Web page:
University of Florida, Gainesville, FL 32611-8400 Sandra F. Chance, J.D., Director/Executive Editor
S. Camille Broadway, Editor
Jackie Thomas, Production Coordinator
Meghan Morris, Production Assistant
Stephen Harmon, Production Assistant

The Brechner Report is published 12 times a yearunder the auspices of the University of Florida Foundation. The Brechner Report is a joint effort of The Brechner Center for Freedom of Information, the Council to generate generic advertising.
University of Florida College of Journalism andCommunications, the Florida Press Association, the those of the fruit growers, were not part Florida Association of Broadcasters, the Florida Society upheld an appeals court decision in favor of Newspaper Editors and the Joseph L. Brechner Endowment. The Brechner Report thanks Barnett, Bolt, Kirkwood & Long and Colleen Ahern for theircontributions to this issue.
The Brechner Report n October 2001 Terror should not triumph over nation’s freedoms
The terrors on Sept. 11 were so calamitous that they secrets acts” by those who are deeply concerned about threaten to shake us loose from our constitutional its impact on speech and the press and the flow of mooring. A civil liberties catastrophe looms as citizens critical information to the public. The Flag Desecration surrender to fear, fury and frustration and as lawmakers Act, which would for the first time in the history of our throw money and shards of the Bill of Rights at the nation amend the First Amendment to prohibit burning the flag as a form of political dissent. It would be Some of our elected leaders predict a gloomy future foolish to dismiss such developments as mere nibbling at the edges of our rights. In fact, each nibble Back Page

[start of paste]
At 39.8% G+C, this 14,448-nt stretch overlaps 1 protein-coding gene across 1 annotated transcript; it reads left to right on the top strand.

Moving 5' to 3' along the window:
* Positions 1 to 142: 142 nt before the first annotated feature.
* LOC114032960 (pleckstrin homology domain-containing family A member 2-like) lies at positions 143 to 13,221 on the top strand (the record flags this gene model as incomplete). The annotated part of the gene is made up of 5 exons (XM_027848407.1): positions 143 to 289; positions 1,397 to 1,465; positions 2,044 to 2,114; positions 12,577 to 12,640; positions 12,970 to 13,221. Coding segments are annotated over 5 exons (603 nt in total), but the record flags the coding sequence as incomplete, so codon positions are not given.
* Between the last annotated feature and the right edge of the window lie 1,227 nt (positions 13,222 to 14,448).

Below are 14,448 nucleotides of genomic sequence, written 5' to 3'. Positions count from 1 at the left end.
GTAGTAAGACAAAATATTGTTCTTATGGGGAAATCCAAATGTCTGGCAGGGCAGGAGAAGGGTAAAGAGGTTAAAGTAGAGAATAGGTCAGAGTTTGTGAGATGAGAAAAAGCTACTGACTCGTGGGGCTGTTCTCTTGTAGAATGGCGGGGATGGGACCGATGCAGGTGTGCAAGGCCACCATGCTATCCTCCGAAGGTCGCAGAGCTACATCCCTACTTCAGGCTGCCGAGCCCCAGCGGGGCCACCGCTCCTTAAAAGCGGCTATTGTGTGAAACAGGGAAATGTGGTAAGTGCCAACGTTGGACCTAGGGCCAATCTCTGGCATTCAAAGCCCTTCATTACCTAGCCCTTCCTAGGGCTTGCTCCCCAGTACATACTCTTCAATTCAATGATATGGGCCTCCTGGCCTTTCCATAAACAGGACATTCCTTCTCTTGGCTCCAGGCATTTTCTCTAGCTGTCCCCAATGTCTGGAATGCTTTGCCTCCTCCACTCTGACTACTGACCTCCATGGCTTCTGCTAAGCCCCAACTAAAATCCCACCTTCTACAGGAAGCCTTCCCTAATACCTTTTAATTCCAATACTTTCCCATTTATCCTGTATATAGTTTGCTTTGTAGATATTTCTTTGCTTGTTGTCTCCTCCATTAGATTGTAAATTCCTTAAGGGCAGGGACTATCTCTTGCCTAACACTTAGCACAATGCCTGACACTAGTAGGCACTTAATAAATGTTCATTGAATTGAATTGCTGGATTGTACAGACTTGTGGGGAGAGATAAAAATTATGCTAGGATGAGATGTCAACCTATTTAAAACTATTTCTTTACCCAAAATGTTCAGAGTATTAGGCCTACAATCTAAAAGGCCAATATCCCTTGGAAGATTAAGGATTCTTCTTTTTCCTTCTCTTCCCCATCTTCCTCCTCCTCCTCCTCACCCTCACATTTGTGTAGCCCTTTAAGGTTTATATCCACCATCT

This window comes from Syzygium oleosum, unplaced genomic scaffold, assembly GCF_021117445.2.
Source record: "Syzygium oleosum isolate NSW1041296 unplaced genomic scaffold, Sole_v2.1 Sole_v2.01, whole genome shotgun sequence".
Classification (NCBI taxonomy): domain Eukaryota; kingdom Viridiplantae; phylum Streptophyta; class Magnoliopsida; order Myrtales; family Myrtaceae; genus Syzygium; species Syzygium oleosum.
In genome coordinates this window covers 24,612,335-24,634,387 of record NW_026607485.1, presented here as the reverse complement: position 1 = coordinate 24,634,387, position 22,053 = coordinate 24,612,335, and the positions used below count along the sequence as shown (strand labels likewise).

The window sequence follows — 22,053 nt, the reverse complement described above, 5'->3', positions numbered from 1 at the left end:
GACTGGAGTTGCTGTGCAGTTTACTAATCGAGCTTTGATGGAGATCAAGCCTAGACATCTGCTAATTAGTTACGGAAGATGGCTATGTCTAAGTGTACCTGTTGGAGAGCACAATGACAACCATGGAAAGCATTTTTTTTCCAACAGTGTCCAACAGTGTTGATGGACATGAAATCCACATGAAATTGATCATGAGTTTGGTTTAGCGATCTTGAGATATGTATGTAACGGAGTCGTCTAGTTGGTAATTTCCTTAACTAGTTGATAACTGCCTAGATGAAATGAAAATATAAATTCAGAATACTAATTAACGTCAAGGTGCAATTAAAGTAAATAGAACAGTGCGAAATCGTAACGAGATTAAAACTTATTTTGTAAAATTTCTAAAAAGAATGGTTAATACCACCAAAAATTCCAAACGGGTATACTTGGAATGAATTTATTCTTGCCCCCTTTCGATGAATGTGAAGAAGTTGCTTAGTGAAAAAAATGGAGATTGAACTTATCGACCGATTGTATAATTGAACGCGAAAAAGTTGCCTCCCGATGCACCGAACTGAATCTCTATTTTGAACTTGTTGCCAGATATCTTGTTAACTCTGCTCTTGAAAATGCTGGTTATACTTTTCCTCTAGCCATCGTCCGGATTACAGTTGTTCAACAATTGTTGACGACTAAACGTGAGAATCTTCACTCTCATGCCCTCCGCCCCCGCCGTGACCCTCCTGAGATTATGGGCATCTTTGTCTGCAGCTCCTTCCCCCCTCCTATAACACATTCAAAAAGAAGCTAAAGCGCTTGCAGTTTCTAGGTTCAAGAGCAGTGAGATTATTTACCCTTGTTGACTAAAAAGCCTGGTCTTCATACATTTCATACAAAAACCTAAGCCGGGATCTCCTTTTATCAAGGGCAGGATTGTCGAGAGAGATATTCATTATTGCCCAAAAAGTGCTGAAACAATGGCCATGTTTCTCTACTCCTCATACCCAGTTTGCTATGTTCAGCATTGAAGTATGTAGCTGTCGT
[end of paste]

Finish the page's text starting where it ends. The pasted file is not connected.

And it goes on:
diminishes our commitment to freedom and the principles that distinguish our way of life from all others.
In such an atmosphere, voices of dissent grow silent, probing By Paul McMasters
questions by the press are viewed as unpatriotic and subversive, Democratic Minority Leader Richard A. Gephardt, D-Mo.
and whistleblowers inside government with vital information are “We’re not going to have all the openness and freedom we have quieted. In such an atmosphere, propaganda, rumor and paranoia had.” Senate Minority Leader Trent Lott, R-Miss., repeated the fester and infect. In such an atmosphere, citizens are denied warning: “When you’re in this type of conflict, when you’re at their place as full partners in their own governance.
war, civil liberties are treated differently.” Even staunch First By suspending some of our most precious principles, the Amendment advocates, haunted by the devastation in New York risk becomes not just terrorists whose hearts have grown rancid City, near Washington, D.C., and the Pennsylvania countryside, with hate but also a citizenry whose hearts are filled with fear.
are tempted to temporize in the face of insistent calls to There are things we can and should be doing rather than suspend or re-examine our commitment to civil liberties.